It has been a while (“Arkadia”, in April), so I feel justified in announcing that I beat Kelly at chess. 12 August 2009, “The Aedificium”.

Now, to possibly finish my word count for today.


1 It really has. My notes on the Antichrist plays are peppered with Good Omens references, including “sushi vengeance”. And yesterday I saw the potted plants outside College Gate and burst out laughing. Thankfully I was alone in 666. …Oh dear, I’m doomed.


GoodOmens_MassMarketPaperback_1185845373Last night I finished Good Omens by Terry Pratchett and Neil Gaiman. It is hilariously wonderful. I am usually a quiet reader, but this one had me laughing out loud. Aziraphale and Crowley immediately became one of my favorite fictional-friendships. If you want to read about the coming of the Apocalypse (and something better written than a certain bestselling series), have more than a few laughs, and yet ponder the ineffability of the Plan and the nature of humanity, angels, and demons, read on. Considering that The Name of the Rose took me five weeks to read, it was refreshing to gulp down a novel in just a couple of days. Have I mentioned that I love Aziraphale (and Crowley, because you can’t really have one without the other…)? Anyway.

This morning I managed to wake up and get ready in time to go the service at All Saints’. I’m glad I did. It reminded me very much of Emmanuel, and so I think I will be visiting again. I forgot that I’ll be out of town next weekend so I’m kind of sad to not have the immediate follow-up, but I’ll go the next week.

I have the policy that I’ll stop singing if a lyric of a hymn doesn’t seem ‘right’ or if I don’t get it, and then resume singing once I’ve either figured out or if the rest of the hymn looks ‘okay’. I hold the same policy for spoken responses: stating something with the voice indicates belief, especially during Mass, and so I prefer to tread consciously. We sang a hymn this morning that I am still pondering from St Andys a few weeks ago, particularly this stanza:

Drop thy still dews of quietness,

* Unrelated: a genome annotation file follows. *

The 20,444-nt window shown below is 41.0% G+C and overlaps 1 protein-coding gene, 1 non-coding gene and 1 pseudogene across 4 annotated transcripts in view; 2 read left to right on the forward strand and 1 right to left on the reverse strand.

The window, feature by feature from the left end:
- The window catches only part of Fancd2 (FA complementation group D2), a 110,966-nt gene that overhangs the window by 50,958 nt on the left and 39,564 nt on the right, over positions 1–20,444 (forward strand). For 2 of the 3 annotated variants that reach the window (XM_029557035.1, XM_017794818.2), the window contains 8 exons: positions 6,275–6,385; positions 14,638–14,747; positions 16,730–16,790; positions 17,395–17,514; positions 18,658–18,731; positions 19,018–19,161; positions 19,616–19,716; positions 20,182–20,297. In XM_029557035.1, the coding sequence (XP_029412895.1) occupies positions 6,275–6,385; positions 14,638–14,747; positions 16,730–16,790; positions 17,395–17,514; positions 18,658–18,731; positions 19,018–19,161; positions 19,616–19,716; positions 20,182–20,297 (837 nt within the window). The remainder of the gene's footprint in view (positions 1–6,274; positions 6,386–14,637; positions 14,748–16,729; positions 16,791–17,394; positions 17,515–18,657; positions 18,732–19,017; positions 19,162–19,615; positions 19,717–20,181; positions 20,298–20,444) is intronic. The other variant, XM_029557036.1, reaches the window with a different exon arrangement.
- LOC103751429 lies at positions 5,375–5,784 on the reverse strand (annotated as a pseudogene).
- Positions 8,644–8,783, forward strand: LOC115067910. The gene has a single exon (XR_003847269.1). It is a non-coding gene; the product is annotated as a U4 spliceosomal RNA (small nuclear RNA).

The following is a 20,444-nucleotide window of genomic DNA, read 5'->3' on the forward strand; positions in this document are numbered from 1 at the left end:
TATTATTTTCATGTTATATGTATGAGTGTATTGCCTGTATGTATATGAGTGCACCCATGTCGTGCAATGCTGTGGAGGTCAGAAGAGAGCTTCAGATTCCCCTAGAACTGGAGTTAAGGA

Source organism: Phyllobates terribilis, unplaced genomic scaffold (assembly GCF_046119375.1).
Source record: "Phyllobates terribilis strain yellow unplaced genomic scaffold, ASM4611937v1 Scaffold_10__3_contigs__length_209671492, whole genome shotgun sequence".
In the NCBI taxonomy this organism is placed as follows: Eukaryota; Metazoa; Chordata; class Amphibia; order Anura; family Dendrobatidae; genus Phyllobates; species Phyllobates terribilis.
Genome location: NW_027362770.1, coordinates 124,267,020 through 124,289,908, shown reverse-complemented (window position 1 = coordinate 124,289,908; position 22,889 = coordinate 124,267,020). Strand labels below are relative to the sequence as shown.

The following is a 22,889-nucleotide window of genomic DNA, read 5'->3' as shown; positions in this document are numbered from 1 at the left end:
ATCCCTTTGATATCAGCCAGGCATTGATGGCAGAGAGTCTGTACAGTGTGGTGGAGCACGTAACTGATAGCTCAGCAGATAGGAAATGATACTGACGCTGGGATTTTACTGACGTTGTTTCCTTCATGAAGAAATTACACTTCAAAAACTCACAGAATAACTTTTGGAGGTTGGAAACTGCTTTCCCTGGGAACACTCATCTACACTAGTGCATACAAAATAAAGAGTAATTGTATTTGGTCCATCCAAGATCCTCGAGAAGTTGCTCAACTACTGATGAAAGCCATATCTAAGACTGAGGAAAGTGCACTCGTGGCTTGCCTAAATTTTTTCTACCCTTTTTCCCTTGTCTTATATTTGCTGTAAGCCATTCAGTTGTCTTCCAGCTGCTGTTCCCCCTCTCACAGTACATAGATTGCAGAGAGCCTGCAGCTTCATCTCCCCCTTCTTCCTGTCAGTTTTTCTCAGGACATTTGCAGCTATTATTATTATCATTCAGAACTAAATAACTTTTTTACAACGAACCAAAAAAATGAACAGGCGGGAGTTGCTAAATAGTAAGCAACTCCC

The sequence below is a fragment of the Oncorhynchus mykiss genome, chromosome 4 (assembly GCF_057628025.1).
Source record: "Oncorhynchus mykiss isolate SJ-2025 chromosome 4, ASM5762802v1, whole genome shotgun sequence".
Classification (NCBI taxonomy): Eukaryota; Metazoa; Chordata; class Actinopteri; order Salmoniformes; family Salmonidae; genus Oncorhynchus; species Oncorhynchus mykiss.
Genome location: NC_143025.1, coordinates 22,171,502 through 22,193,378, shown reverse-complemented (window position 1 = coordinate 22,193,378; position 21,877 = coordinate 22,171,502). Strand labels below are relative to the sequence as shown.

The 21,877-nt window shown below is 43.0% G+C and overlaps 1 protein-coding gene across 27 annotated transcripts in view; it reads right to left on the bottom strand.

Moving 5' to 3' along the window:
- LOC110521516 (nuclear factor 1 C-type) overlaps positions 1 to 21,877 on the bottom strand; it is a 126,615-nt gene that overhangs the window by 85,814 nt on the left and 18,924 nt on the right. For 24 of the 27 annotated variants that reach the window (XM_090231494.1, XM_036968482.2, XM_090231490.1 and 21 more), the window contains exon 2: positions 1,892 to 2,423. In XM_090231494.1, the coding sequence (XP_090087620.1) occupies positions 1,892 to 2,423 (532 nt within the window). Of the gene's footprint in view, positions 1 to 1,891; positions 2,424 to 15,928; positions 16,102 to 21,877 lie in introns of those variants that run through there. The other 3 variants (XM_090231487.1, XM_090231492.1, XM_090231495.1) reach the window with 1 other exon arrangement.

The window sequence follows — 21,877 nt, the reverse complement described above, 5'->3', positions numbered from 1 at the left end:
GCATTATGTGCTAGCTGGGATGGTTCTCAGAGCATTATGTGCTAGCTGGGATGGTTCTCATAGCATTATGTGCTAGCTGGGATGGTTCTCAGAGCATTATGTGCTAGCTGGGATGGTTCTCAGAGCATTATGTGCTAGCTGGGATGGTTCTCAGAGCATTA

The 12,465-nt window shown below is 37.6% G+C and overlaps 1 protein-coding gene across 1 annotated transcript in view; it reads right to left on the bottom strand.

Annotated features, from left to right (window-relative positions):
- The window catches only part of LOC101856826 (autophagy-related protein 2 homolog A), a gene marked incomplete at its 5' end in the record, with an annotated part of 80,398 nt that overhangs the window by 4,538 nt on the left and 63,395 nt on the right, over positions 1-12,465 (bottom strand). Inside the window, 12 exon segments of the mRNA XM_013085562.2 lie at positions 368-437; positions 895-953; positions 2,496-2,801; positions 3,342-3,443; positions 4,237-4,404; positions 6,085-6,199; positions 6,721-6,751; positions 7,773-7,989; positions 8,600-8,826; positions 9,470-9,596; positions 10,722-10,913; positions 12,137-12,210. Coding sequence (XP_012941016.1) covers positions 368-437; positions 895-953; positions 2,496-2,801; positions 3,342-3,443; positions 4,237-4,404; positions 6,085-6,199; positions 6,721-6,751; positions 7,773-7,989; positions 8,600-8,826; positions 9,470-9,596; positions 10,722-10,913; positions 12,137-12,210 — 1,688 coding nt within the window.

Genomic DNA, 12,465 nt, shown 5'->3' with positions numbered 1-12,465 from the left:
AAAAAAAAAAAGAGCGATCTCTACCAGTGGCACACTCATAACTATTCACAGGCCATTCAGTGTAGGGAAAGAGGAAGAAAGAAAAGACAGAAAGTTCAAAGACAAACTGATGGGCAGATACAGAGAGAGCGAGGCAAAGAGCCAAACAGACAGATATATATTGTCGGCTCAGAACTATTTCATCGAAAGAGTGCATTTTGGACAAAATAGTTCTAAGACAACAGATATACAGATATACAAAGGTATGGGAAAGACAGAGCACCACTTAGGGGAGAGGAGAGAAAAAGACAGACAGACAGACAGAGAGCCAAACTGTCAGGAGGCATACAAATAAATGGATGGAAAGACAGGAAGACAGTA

till all our strivings cease;
take from our souls the strain and stress,
and let our ordered lives confess
the beauty of thy peace.

I am not comfortable with the idea of ceasing our striving—here, perhaps, I display that I am a humanist as well as a Christian. As we are exhorted to ‘continue to work out your salvation with fear and trembling’ (Philipians 2:12), so I see the striving of the human mind, heart, and spirit to understand the divine and the universe as a noble effort. God is honored when we ask questions, when we use the intellect and rationality that he gave us, that separates us from the other creatures with whom we share this earth (hem, not sure about those dolphins though) and brings us closer to the image of God. I am wary of wishing for the ‘strivings cease’ because that, to me, implies a blind faith, complacent and stagnant. Likewise, I hesitate at the prospect of an ‘ordered life’—surely, our lives can confess the beauty of God’s peace, but is this not done moreso through the messiness of human experience? Is not faith an ongoing process, the working out, the negotiation and reconciliation, of imperfect human finiteness with perfect divine infinity? I will admit, albeit reluctantly, the bounds of human reason, and thus accept that the answer to some questions are as Marc says, ‘Because God likes it that way’ (The Sparrow). Yet this does not mean I will give up the curiosity that ought to distinguish the children of God. Because, as Marc also says, it is the human condition to ask questions and receive no plain answers. The Divine is, after all, ineffable.